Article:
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Eur J Neurosci. 2007 Sep;26(6):1489-99.

Brief ischemia causes long-term depression in midbrain dopamine neurons.

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  • 1Department of Neurology, University of California, San Francisco, Ernest Gallo Clinic and Research Center, Emeryville, CA 94608, USA.

Abstract

Degeneration of dopamine neurons in the substantia nigra pars compacta (SNc) plays an important role in the pathophysiology of neurodegenerative diseases like Parkinsonism and vascular dementia. SNc dopamine neurons both in vitro and in vivo show sensitivity to hypoxic/ischemic conditions and undergo degeneration. In acute brain slices, these dopamine neurons undergo hyperpolarization during hypoxia and hypoglycemia, which results in silencing of the neurons. However, the role that SNc excitatory synapses play in this process is poorly understood. Here we examined the effect of oxygen/glucose deprivation (OGD) on glutamatergic synaptic transmission in the SNc in a rat midbrain slice preparation. OGD for 5 min caused pre-synaptic ischemic long-term depression (iLTD) of glutamate transmission, as both alpha-amino-3-hydroxy-5-methylisoxazole-4-propionic acid- and N-methyl-D-aspartate receptor-mediated synaptic currents in SNc dopamine neurons were depressed to a similar extent. This depression began immediately after exposure to OGD and was not recovered upon washout of OGD. Pharmacological studies revealed that the iLTD was triggered by a rise in post-synaptic intracellular calcium and mediated by activation of pre-synaptic adenosine A(1) receptors, which reduced glutamate-dependent synaptic transmission by activating ATP-dependent potassium channels. Furthermore, we observed that iLTD did not occlude tetanic long-term depression (LTD) at the SNc excitatory synapses, suggesting that these two forms of LTD involve different pathways. Taken together, our results showed that brief exposure to hypoxia and hypoglycemia results in LTD of synaptic activity at glutamatergic synapses onto SNc neurons and this phenomenon could represent a protective mechanism by reducing ischemia-induced excitotoxic injury to dopamine neurons.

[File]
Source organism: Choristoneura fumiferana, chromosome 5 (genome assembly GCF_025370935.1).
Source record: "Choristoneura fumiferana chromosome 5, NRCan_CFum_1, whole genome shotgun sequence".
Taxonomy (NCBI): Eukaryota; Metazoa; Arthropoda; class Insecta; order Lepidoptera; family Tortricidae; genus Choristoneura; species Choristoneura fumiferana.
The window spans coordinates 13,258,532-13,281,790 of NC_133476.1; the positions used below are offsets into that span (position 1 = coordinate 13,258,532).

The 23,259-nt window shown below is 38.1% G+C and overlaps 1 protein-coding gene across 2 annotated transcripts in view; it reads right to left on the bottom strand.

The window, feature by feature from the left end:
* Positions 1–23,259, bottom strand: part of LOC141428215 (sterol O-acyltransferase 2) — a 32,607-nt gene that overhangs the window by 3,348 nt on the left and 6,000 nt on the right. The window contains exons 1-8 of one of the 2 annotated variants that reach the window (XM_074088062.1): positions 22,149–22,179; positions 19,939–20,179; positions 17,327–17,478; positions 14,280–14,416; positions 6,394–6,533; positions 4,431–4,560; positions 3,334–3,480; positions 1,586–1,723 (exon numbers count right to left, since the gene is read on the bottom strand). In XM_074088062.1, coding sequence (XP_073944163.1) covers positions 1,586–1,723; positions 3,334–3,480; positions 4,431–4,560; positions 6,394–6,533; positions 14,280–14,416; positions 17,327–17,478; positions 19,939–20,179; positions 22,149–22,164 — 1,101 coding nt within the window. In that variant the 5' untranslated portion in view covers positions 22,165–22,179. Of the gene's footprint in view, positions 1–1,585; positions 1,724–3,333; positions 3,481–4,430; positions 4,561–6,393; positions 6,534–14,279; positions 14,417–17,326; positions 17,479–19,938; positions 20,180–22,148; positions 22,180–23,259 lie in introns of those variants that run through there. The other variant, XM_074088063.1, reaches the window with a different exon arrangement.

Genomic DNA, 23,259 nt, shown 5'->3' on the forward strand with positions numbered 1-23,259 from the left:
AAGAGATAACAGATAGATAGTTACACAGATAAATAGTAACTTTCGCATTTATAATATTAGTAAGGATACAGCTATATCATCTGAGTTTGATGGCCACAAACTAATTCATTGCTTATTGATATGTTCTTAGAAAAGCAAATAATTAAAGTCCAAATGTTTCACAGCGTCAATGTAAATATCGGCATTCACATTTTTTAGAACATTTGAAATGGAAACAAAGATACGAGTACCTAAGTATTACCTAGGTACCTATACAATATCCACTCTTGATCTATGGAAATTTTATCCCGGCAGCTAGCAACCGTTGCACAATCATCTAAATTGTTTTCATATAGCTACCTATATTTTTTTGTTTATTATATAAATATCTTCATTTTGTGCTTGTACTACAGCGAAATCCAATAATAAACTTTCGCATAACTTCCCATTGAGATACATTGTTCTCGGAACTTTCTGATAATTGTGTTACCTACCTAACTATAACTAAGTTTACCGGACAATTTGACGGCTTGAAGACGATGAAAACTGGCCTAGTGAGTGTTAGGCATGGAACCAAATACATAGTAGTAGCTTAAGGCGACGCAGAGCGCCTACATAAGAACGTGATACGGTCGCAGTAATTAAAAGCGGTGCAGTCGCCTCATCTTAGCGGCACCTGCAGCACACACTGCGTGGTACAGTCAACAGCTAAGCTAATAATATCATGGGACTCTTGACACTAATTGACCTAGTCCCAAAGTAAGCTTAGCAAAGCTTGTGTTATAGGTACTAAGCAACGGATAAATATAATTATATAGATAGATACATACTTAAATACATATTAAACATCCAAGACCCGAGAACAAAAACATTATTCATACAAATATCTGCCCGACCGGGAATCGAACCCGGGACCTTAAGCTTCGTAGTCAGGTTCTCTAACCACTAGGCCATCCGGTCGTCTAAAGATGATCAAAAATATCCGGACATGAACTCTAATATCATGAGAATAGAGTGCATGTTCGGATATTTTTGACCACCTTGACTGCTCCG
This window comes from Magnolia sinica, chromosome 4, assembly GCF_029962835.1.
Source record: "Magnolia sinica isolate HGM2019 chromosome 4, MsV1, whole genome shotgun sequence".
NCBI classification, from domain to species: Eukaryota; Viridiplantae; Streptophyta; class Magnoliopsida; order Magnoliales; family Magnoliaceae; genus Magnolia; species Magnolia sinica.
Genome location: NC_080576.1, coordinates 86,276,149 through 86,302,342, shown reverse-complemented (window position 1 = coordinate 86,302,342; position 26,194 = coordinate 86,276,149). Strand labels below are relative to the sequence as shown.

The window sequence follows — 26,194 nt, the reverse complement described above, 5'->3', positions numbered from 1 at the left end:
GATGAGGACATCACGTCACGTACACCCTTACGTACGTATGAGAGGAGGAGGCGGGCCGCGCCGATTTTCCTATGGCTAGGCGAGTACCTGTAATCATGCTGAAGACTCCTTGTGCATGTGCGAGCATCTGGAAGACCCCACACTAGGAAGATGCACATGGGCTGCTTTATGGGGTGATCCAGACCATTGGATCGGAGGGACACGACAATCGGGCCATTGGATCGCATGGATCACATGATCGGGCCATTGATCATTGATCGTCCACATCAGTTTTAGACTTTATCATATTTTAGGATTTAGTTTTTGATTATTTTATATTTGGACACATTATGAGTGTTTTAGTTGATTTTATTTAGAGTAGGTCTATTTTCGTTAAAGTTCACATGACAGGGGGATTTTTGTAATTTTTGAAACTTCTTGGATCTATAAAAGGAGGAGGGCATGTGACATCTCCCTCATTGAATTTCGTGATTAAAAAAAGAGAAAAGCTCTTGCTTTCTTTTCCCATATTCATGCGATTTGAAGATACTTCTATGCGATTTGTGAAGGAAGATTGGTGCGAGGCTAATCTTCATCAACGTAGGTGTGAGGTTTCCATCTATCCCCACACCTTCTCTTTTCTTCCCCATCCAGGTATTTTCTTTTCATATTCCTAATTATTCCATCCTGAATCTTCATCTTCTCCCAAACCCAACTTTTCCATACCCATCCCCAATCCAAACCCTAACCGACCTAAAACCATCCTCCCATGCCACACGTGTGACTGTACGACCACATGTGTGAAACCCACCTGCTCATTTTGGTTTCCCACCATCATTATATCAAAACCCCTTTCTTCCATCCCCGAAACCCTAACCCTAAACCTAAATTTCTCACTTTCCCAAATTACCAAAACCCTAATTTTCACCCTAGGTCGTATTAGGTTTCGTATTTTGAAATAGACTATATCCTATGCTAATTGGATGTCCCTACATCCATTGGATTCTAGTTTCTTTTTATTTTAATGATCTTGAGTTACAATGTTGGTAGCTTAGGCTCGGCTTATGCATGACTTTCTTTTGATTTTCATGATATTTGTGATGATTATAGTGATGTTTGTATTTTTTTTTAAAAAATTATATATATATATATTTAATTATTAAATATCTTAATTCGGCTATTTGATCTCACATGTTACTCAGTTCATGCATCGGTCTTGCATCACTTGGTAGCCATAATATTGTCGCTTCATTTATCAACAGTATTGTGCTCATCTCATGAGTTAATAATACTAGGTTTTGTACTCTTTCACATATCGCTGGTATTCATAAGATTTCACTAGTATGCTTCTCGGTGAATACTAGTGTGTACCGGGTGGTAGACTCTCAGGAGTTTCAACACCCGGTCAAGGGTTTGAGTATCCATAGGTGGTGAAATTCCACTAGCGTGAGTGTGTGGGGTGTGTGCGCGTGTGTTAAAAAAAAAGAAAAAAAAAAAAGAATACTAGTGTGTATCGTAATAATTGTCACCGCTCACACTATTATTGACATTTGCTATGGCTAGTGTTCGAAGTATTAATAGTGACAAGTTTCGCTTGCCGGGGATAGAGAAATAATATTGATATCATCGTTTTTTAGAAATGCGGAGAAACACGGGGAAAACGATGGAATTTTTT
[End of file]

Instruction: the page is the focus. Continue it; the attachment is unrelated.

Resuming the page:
PMID:
17880389
[PubMed - indexed for MEDLINE]
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